18|Nanboku-cho Period History 1333-1393

18 -red timeline Nanboku-cho
The circle indicates the time we are discussing in this section.

 

After Jokyu-no-Ran (11|Jokyu-no-ran ), the power of the Imperial court declined significantly.  The Hojo clan (the main power during the Kamakura period) began to have financial difficulty and started to lose control over the local lords.  One of the reasons was the cost incurred by the Mongolian invasion.  The Kamakura Bakufu (government) could not reward well to the local lords who worked hard at this war. The local lords became very dissatisfied with the Kamakura Bakufu.  Seeing this as a chance, Emperor Go-Daigo attempted to attack Kamakura Bakufu two times but failed both times.  He was exiled to Oki island.  Meantime, Ashikaga Takauji (足利尊氏) and several other groups of Samurai who were opposing the Kamakura Bakufu, gathered their power and succeeded in destroying the Kamakura Bakufu (1333).  This ends the Kamakura period.  Emperor Go-Daigo, who had been exiled to Oki island returned to Kyoto and attempted established a political reforms.  This is called Kenmu-no-Chuko (建武の中興).  But this new policy failed to satisfy most of the ruling class.  Taking advantage of this situation, Ashikaga Takauji attacked the Imperial court in Kyoto, deposed Emperor Go-Daigo and placed the other branch of the Royal family on the Imperial throne.  But the Emperor Go-Daigo insisted upon his legitimacy, moved to Yoshino (located the South of Kyoto) and established a rival Imperial court.  Thus began the North and the South dynasty.  After much strife between the North and the South, together with the problems within themselves,  eventually more Samurai groups went under the control of the North dynasty.  About 60 years later, the Southern dynasty was compelled to accept the North Dynasty’s proposal.  As a result, North Dynasty established as the legitimate imperial court.  This 60 year is the time called Nanboku-Cho or Yoshino-Cho period.  During the Nanboku-Cho period, Samurai demanded larger and showy, and practical swords.  Soshu Den was its height of their prominence.  However,  Soshu group was not the only group that made all the swords. Other schools and other provinces also made Soshu Den style swords.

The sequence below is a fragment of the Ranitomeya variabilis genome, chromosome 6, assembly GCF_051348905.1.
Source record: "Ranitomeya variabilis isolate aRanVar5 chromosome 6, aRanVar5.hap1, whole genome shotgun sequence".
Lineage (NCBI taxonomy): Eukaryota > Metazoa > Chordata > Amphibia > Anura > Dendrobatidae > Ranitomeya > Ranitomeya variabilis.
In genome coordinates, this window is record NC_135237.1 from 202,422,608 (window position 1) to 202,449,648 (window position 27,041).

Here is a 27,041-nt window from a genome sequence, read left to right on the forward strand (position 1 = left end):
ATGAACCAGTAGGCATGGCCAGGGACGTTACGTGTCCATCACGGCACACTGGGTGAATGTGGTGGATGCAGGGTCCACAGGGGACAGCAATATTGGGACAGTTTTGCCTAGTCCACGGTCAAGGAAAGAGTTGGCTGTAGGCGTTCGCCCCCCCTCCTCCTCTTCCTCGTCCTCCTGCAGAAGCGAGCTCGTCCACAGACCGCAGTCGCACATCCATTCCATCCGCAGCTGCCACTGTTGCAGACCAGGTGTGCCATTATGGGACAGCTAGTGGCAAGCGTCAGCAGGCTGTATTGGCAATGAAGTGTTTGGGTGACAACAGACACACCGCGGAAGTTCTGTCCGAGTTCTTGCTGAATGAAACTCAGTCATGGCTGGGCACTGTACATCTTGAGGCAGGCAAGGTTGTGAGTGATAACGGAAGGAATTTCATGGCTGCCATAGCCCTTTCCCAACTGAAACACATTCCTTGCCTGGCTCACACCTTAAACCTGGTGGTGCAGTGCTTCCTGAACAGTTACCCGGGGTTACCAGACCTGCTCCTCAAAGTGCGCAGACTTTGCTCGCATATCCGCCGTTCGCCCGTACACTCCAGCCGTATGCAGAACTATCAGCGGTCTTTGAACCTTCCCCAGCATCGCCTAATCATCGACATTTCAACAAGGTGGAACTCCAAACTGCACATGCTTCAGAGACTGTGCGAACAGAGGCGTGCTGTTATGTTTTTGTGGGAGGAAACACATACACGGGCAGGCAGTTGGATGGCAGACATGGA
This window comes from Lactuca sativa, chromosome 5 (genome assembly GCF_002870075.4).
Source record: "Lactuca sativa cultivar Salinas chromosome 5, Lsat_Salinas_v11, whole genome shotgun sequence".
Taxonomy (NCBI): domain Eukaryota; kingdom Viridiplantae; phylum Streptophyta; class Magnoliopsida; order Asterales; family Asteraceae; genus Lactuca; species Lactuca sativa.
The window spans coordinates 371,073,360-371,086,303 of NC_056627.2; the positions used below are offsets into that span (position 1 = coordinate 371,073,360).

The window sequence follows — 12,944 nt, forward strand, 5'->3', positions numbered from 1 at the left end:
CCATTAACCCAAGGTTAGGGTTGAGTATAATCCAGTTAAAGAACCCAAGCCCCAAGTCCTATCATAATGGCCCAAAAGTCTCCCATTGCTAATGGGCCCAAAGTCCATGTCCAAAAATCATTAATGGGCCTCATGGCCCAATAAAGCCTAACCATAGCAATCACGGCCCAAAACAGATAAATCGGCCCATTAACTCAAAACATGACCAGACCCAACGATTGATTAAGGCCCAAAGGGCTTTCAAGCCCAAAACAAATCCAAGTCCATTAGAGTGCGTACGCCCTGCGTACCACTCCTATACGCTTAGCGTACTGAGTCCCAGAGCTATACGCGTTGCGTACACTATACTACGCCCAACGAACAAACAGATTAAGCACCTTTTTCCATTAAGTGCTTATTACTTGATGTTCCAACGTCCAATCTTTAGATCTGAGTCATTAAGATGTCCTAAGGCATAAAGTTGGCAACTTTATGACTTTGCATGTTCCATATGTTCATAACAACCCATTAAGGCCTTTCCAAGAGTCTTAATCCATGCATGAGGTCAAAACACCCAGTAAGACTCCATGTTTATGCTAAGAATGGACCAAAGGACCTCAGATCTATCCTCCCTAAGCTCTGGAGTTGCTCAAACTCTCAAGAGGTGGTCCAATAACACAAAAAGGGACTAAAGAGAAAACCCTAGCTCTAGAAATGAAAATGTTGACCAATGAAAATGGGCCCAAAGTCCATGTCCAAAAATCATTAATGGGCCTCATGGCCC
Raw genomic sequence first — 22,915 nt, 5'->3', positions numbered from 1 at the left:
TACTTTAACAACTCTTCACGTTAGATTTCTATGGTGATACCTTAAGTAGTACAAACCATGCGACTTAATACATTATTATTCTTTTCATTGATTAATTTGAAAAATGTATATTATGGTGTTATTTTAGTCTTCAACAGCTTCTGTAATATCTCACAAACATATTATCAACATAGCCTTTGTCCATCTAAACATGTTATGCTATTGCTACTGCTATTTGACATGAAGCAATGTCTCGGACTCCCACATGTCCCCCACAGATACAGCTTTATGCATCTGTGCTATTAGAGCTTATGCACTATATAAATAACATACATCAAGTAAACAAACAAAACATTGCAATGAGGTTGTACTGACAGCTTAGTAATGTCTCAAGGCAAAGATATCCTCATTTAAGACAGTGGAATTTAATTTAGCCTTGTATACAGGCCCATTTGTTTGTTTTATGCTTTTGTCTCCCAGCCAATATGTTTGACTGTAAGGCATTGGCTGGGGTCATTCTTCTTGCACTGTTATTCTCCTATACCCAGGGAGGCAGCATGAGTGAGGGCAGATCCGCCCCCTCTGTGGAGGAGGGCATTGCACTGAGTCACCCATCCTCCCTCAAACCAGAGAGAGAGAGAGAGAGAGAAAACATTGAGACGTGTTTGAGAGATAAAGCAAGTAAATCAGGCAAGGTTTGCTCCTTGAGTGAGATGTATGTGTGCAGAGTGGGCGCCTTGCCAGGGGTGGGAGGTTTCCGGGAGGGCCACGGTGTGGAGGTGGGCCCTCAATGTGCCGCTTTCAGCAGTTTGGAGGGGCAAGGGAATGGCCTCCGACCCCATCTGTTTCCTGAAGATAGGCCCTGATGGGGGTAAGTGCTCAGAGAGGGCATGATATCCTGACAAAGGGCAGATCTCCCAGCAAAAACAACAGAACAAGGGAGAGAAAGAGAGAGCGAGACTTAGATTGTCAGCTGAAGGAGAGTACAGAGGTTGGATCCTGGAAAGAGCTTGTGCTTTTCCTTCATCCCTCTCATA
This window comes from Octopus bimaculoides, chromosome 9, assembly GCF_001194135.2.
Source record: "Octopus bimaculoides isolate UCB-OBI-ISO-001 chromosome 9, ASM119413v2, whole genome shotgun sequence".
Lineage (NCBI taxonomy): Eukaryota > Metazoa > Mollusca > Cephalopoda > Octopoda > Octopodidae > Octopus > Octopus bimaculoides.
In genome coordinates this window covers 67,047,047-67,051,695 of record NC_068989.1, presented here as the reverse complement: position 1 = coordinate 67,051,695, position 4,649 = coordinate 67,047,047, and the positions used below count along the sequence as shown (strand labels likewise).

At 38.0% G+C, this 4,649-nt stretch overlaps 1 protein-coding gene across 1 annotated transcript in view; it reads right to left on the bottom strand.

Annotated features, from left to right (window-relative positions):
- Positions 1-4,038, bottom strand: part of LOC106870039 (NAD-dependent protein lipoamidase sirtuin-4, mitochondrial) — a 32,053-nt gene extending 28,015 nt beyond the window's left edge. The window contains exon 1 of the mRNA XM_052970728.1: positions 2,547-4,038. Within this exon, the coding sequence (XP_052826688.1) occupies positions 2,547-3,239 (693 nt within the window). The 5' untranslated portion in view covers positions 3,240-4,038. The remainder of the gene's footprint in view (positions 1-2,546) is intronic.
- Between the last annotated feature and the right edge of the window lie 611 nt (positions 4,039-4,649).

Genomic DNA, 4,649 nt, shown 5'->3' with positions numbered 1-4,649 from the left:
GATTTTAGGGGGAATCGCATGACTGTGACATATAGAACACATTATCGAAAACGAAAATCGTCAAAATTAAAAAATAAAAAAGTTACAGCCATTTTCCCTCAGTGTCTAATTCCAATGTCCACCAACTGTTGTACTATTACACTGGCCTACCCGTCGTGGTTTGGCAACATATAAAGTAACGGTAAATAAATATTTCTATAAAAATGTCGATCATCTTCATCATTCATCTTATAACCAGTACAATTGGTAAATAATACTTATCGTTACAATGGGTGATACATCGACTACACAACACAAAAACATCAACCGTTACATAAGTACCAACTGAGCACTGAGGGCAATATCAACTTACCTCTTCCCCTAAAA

Well known Early Soshu-Den swordsmith (that is late Kamakura period time)

Tosaburo Yukimitu (藤三郎行光)   Masamune (正宗)      Sadamune (貞宗)

18 Masamune photo    18 Masamune hamon (Sano)

Masamune from Sano Museum Catalog (permission granted)

Well known Middle Soshu-Den swordsmiths (North and South dynasty time )

Hiromitsu (広光)    Akihiro (秋広)

18 Hiromitu photo 20 Hitatsura Hiromitsu Hitatura )

Hiromitsu from SanoMuseum Catalog (permission granted)

 

12|Ikubi Kissaki (猪首切先)

12 time line
The circle indicates the time we are discussing in this chapter.

After the live experience of the war of Jokyu-no-ran (Chapter 11), people started to move toward sturdier, grander, wider swords.  The swords made around this time is called Ikubi Kissaki (猪首切先).  Ikubi means a wild boar neck.  Ikubi Kissaki style sword has a stout look like a wild boar neck.  This is the era of the golden time of sword making.  Many top swords smiths created wonderful swords during this time.  It is said that there is no mediocre sword among Ikubi Kissai swords.

12 Ikubi Kissaki sword style

 

SUGATA (shape) —— Originally 3 feet or longer, therefore it is often shortened at a later time.  Wide width, thick Kasane (thick body) with Hamaguri-ha (蛤刃).  Hamaguri-ha means the thickness of the sword is shaped like a clam.  The width at the Yokote line area and the width at the Machi are not much different.  Shinogi (鎬) is high, and shinogi width is narrow.  Illustration of the Cross-section of the sword below.

12 蛤刃と鎬

 

KISSAKI  —— Ikubi kissaki.  Ikubi means a wild boar neck.  Wild boar looks like no neck, stout look shape.  Short Kissaki but wide at the yokote line.  The illustration below is exaggerated a little to show the idea

12 Ikubi Kissak drawing

Hamon (刃文) —— Kawazuko-Choji (tadpole head shape). O- Choji (clove-like shape) and Ko-Choji mixed.  Irregular waviness mixed with a straight line and choji, this is called suguha-choji.

12 Hamon Kawazuko-choji                     O-choji                          Ko-choji                  Suguha-choji     (tadpole head)                   (large clove)                (small clove)      (straight and clove)